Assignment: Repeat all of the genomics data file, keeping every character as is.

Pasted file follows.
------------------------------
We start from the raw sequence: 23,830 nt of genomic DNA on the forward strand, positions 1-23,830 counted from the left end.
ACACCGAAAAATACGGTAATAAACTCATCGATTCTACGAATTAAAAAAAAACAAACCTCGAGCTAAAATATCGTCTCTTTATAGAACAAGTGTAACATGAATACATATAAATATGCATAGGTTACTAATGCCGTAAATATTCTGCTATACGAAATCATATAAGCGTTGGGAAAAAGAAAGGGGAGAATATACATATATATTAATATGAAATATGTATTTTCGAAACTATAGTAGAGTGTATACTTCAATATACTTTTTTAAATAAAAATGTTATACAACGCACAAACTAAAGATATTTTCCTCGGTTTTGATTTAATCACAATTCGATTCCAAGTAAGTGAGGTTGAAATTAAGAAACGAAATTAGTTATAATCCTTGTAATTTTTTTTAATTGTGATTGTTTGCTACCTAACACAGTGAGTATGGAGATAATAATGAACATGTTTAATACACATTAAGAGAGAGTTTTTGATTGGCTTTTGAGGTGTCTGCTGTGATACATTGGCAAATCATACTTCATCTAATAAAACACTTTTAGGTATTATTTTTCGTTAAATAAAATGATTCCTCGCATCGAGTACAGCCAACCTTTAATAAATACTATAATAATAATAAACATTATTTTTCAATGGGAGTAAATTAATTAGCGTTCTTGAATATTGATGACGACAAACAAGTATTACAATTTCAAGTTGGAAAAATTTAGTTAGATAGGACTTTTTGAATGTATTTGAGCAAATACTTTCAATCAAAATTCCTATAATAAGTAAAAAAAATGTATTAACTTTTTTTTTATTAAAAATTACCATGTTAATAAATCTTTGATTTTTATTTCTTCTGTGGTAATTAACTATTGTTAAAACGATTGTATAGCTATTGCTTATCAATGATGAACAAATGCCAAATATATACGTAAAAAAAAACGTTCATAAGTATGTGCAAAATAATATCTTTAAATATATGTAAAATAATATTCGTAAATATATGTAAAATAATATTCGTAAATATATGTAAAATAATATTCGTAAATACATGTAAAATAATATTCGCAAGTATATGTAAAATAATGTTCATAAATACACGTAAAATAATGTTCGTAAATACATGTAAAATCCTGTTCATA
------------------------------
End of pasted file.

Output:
We start from the raw sequence: 23,830 nt of genomic DNA on the forward strand, positions 1-23,830 counted from the left end.
ACACCGAAAAATACGGTAATAAACTCATCGATTCTACGAATTAAAAAAAAACAAACCTCGAGCTAAAATATCGTCTCTTTATAGAACAAGTGTAACATGAATACATATAAATATGCATAGGTTACTAATGCCGTAAATATTCTGCTATACGAAATCATATAAGCGTTGGGAAAAAGAAAGGGGAGAATATACATATATATTAATATGAAATATGTATTTTCGAAACTATAGTAGAGTGTATACTTCAATATACTTTTTTAAATAAAAATGTTATACAACGCACAAACTAAAGATATTTTCCTCGGTTTTGATTTAATCACAATTCGATTCCAAGTAAGTGAGGTTGAAATTAAGAAACGAAATTAGTTATAATCCTTGTAATTTTTTTTAATTGTGATTGTTTGCTACCTAACACAGTGAGTATGGAGATAATAATGAACATGTTTAATACACATTAAGAGAGAGTTTTTGATTGGCTTTTGAGGTGTCTGCTGTGATACATTGGCAAATCATACTTCATCTAATAAAACACTTTTAGGTATTATTTTTCGTTAAATAAAATGATTCCTCGCATCGAGTACAGCCAACCTTTAATAAATACTATAATAATAATAAACATTATTTTTCAATGGGAGTAAATTAATTAGCGTTCTTGAATATTGATGACGACAAACAAGTATTACAATTTCAAGTTGGAAAAATTTAGTTAGATAGGACTTTTTGAATGTATTTGAGCAAATACTTTCAATCAAAATTCCTATAATAAGTAAAAAAAATGTATTAACTTTTTTTTTATTAAAAATTACCATGTTAATAAATCTTTGATTTTTATTTCTTCTGTGGTAATTAACTATTGTTAAAACGATTGTATAGCTATTGCTTATCAATGATGAACAAATGCCAAATATATACGTAAAAAAAAACGTTCATAAGTATGTGCAAAATAATATCTTTAAATATATGTAAAATAATATTCGTAAATATATGTAAAATAATATTCGTAAATATATGTAAAATAATATTCGTAAATACATGTAAAATAATATTCGCAAGTATATGTAAAATAATGTTCATAAATACACGTAAAATAATGTTCGTAAATACATGTAAAATCCTGTTCATA